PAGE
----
Mirror Mirror

At first, I thought I was really reaching to connect things together in my life. Setting and achieving physical goals kept me focused on moving forward. Some sort of emotional “ah-ha” always manifested itself through these physical goals that were in process. My evidence is below.

One

Last summer, I wanted to complete a hike that required climbing an exhausting staircase made from rocks. The last time I completed it was in the summer of 2016. My body had been through so much two years ago and even more since then. But this is what I wanted to do and felt I could achieve. I began training in spring. Stair climbing became part of my workout routine. I increased time from ten minutes, to fifteen, and to twenty minutes in my house, going from my basement to second story, over and over again. It wasn’t terribly exciting, but it did what it was supposed to do and was a super workout. I knew both my strength and endurance had grown. I accomplished my hike (on a triumphant second try) and checked it off my list.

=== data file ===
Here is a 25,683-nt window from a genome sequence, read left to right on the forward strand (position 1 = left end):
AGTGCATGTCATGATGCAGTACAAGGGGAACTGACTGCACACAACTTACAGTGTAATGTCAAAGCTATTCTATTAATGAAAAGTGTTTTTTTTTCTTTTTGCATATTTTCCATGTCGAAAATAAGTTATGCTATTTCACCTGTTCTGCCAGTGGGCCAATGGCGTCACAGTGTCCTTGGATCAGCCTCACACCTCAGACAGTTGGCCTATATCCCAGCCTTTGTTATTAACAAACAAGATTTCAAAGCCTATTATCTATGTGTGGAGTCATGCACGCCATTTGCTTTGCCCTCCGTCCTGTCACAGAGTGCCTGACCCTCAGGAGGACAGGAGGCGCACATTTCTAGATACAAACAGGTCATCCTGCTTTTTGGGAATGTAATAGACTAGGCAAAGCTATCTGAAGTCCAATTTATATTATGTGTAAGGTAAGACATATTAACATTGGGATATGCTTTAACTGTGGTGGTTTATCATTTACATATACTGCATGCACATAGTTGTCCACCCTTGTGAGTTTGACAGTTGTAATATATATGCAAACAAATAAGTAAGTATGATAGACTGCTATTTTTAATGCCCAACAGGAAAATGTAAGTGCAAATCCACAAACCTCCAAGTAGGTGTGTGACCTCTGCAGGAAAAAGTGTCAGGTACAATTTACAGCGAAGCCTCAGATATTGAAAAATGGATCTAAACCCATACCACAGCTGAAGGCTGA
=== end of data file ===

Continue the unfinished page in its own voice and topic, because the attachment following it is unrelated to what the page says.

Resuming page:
Work was going well in my weekly sessions with my fitness coach (permission given to shout out to Forest Coaching and Studios ). I also had made the difficult decision that it was in the best interests for my health to retire from teaching second grade. Necessary emails had been sent to my superintendent, my principal, my teaching team, and finally the staff at school. Describing those emails as tough for me to write is an understatement, but they were part of the plan to move forward with continued better health and my life. So, I was retelling all this to my coach while I practiced huge steps up and down from big blocks. It was all work going toward the successful hike. They were not average size steps. She commented on my retirement emails saying, “That’s a really big step.” Yes, it was. Then it hit me as I towered over her on top of one of these blocks that physically these were really giant steps and it all was a metaphor for what I was going through in my decision process.